“Your purpose in life is to find your purpose and give your whole heart and soul to it”  ~ Gautama Buddha

A second evolutionary development is the organizations’ relationship to its purpose. The purpose is clear and simple, not only known, but embodied by everyone. The CEO has a responsibility to articulate and live the purpose, but it is also shared within the organization. It is not a plaque on the wall or a line or a business card. It is understood. It is the reason people show up for work, the reason meetings are held and decisions made. It is core to the organization.

Are you ever overwhelmed by the energy of an organization, company or church? Often I find the faith communities I’ve been apart of to be very busy places. Not only is there a lot of activity but it seems to be going in many different directions. There is no cohesive glue that holds it together. If you have energy on an idea and can convince others to join you – start something! As long as people are engaged it is good!

At times I long for something cohesive. I read Barton’s book ‘Pursuing God’s will Together’ lately and it awoke within me that desire again to be part of something simpler, where the leadership team is clear and direct on what they are doing. A team that takes time together, to laugh and know each other, to study and pray, to come to trust each other, to challenge each other. Together they move forward in a shared purpose.


Many years ago I was part of a ministry that had a simple vision statement, one we could articulate, recruit leaders around and implement on a regular basis. We studied and prayed together. We disagreed and reconciled. We were very focused on a simple purpose. I’m also aware it was a very structured, hierarchical ministry. Along with a strong vision statement came a clear organizational model.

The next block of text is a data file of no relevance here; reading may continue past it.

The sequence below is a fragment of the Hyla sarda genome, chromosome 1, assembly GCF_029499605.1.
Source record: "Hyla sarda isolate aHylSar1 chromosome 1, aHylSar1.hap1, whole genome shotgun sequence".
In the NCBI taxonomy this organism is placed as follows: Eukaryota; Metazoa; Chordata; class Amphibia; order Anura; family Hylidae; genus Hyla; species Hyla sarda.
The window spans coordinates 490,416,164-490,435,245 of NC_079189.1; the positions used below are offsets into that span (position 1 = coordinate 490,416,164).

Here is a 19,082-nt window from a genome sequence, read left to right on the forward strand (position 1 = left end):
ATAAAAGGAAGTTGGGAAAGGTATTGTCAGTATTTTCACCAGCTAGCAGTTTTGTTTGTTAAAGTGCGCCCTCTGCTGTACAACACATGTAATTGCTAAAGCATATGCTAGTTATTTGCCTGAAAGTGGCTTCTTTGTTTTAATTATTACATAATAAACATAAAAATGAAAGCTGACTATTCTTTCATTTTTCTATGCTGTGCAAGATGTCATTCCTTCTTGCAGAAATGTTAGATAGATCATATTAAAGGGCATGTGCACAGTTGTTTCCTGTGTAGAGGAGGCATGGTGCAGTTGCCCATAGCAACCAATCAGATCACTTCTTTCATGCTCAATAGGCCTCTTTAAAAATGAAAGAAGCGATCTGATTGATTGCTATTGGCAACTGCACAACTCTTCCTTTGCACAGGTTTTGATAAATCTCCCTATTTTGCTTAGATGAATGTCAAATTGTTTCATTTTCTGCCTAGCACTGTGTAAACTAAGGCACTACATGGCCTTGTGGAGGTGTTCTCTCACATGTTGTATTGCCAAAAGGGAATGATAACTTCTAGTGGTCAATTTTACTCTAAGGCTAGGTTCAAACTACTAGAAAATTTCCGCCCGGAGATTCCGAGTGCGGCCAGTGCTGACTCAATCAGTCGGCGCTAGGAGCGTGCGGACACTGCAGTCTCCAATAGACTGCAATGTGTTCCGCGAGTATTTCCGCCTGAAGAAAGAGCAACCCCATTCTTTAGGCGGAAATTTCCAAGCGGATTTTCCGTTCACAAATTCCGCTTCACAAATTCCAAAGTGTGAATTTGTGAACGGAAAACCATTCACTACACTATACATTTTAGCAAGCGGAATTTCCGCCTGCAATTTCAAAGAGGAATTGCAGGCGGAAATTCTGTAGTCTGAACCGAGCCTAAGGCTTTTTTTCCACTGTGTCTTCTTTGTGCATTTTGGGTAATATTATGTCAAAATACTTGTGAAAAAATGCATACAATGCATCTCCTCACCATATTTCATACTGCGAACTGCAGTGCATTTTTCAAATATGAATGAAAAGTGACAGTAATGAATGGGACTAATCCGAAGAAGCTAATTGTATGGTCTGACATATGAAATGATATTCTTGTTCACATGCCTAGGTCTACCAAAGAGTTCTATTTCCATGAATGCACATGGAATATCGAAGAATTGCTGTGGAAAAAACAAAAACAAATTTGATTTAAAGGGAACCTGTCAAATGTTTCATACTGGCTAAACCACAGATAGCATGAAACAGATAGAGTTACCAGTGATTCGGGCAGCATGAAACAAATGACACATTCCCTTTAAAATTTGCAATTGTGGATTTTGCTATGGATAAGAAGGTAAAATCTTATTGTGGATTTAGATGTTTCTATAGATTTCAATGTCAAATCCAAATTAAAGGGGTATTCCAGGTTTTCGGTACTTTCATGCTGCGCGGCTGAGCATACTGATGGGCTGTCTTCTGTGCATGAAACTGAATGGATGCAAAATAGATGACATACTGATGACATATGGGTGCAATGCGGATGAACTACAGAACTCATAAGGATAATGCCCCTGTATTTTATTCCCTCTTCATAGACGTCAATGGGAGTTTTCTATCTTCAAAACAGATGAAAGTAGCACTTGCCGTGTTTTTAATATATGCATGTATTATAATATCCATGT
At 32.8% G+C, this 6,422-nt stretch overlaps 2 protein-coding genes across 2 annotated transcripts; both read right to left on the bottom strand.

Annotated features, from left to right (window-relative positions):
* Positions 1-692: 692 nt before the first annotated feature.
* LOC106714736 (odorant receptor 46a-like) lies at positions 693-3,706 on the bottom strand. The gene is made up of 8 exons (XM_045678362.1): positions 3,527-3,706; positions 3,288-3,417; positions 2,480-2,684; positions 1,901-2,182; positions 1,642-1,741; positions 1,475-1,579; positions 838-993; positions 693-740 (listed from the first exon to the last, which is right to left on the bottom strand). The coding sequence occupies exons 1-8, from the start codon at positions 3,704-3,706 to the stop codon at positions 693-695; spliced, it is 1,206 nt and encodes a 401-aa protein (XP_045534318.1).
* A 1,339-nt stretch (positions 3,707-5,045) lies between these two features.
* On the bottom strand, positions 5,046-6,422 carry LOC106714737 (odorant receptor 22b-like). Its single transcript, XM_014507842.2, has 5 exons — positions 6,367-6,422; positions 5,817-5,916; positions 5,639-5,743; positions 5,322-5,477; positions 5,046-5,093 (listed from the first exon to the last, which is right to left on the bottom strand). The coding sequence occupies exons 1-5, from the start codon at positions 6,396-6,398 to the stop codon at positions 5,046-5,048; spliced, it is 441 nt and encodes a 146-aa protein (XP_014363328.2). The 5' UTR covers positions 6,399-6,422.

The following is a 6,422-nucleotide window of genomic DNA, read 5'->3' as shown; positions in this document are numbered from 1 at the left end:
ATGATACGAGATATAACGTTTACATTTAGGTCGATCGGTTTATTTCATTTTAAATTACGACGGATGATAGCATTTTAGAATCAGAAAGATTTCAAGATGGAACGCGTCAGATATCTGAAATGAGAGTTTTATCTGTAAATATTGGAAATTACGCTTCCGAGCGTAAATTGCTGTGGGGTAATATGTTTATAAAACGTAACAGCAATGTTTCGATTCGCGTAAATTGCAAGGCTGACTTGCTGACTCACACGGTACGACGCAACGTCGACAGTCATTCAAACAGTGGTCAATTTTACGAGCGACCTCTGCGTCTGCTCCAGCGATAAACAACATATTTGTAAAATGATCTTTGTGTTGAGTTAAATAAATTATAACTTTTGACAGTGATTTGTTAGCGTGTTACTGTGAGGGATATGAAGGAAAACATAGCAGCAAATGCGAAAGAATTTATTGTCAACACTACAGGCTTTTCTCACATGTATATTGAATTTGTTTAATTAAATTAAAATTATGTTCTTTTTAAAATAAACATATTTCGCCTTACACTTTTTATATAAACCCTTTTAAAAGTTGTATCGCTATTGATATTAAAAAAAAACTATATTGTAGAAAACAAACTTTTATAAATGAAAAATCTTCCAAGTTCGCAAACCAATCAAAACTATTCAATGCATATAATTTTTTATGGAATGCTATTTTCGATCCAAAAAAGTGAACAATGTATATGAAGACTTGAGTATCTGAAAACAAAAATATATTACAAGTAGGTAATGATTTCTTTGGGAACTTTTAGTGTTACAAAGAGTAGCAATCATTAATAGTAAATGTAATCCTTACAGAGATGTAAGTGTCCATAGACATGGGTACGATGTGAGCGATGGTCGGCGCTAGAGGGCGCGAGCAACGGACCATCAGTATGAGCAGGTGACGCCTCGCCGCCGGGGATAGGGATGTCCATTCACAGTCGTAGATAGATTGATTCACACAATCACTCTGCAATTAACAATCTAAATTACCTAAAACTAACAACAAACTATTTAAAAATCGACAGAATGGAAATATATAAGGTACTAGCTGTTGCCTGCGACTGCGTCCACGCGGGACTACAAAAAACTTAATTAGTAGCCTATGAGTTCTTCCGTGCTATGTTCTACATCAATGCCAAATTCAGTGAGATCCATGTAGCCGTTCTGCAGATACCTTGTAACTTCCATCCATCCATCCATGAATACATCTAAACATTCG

Is it possible to be focused in traditional ministry? I’m not sure. The local churches I’ve been a part of are complex, historical, hierarchical organizations. Yes, there is a shared faith, and sharing/growing in faith is what they claim to be about, however there is politics, theatre, history and egoism embedded in community life.

Contemplative Fire is young. People self-select in coming. There is nothing gained socially or culturally around attendance. It was created with a purpose. Over the six years I’ve tended it in Canada it has expanded, contracted and expanded again. We’ve met around many different offerings with small groups emerging, some lasting for years and others ending, teaching times being frequent, then as desired, with unique offerings coming forward each year.

As fluid as it sounds, and is, our members still struggle with articulating our purpose, so we clearly still have a way to go in growing a Teal culture. Sometimes I find our purpose so clear and simple, yet at other times, I want the strong hierarchical structure of my early ministry that compelled us along. It made it easier. We all had our marching orders and they were written in a manual. Teal requires maturity, listening to one another, listening to Spirit. It’s not easy. I hope I’m strong enough to live into it without an organizational hierarchy telling me to do it. Am I? are you? Do you want to live driven by purpose or driven by structure? It’s ‘Leaf-in-the-Wind’ life (John 3.8)

Community Leader Canada

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